The expression ὁ αὐτὸς χρόνος (‘the same time’) and the word γενέσεως (‘beginning’, ‘birth’, ‘production’ and so on) are capable of a range of meanings, adding to the interpretative uncertainty. Much depends on the last word, ἀπολύσεως, but this word also can bear a number of senses (e.g. ‘release’, ‘separation’, ‘departure’, ‘death’) and moreover was corrected in the first edition to ἀπολαύσεως, ‘enjoyment’.

With that correction accepted, one finds for example the translation, ‘The time of the beginning and enjoyment of the greatest good is the same’ (O’Connor, Essential Epicurus, p. 81). Quite different is the translation by Inwood and Gerson, which retains ἀπολύσεως but introduces (cf. the edition of Arrighetti) an explanatory insertion, τοῦ κακοῦ: ‘In the same period of time both the greatest good and the dissolution <of bad> are produced’ (Epicurus Reader, p. 38).

Both these translations correct the text on the assumption that a satisfactory meaning cannot be obtained otherwise, but they make different corrections with entirely different results – a great hazard of correcting a text at all. Is it possible to interpret the text satisfactorily without changing it?

The version in the Epicurus Reader appears to refer to the point at which pleasure increases to its greatest extent and pain which pleasure is replacing disappears (as in eating to sufficiency and overcoming hunger). This interpretation frames the saying in terms of the Epicurean theory of pleasure and the notion of limits. O’Connor’s version also seems to refer to the process of enjoying pleasure as a good.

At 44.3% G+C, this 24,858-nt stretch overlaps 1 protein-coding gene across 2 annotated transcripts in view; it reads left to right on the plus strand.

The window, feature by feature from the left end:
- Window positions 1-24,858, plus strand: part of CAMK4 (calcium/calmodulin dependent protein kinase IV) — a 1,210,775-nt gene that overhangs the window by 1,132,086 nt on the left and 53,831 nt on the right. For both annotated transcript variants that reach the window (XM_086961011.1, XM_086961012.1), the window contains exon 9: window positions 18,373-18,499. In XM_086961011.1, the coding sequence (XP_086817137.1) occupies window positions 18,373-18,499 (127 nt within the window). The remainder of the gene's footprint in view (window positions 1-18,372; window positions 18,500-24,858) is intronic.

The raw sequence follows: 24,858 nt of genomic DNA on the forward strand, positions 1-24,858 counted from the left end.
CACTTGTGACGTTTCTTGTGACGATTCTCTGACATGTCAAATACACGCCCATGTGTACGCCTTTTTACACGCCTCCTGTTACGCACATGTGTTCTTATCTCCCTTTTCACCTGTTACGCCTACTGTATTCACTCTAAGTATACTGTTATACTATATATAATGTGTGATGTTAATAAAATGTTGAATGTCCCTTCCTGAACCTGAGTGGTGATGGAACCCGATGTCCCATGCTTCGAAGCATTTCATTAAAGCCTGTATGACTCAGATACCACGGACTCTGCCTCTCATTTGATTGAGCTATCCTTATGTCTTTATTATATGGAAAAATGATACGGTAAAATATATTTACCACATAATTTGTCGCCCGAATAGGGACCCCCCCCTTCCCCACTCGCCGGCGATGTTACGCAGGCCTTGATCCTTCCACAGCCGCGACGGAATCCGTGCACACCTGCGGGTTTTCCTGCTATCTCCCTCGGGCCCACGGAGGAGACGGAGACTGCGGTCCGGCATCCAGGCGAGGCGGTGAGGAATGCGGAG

I suggest that a more coherent interpretation can be achieved by framing the saying in terms of the Epicurean theory of old age. A number of Epicurean sayings show that Epicurus was fond of ironical contrasts, and we may see him using one here in the proposition that old age, while naturally associated with death (a possible meaning of ἀπόλυσις), can also be a time of birth (γένεσις), not physically but morally. As Vatican Saying 17 indicates, when a person who has lived a good life comes to old age, experience and gratitude can combine to produce a new stage of moral experience:

A young person is not the one to be pronounced happy but an old person who has lived a good life. For the young person in the flower of youth roves about distracted by chance events; but the old person has come to anchor in old age as in a harbour, having locked in by a firm sense of gratitude good things (τῶν ἀγαθῶν) which one could scarcely hope for previously.

The word ἀπόλυσις occurs with the sense of ‘decease’ in Diogenes Laertius, Lives of Eminent Philosophers 5.71, where the Peripatetic philosopher Lyco specifies in his will that certain things are to be done ‘after my decease’, μετὰ τὴν ἐμὴν ἀπόλυσιν.

Thoughts for the Day, September 2: ‘The same time of life is a time both of birth – of the greatest good – and of decease’ (Vatican Sayings 42).

C. [also K.] Wotke and H. Usener, ‘Epikurische Spruchsammlung’, Wiener Studien 10(2), 1888, 175-201, at p. 194.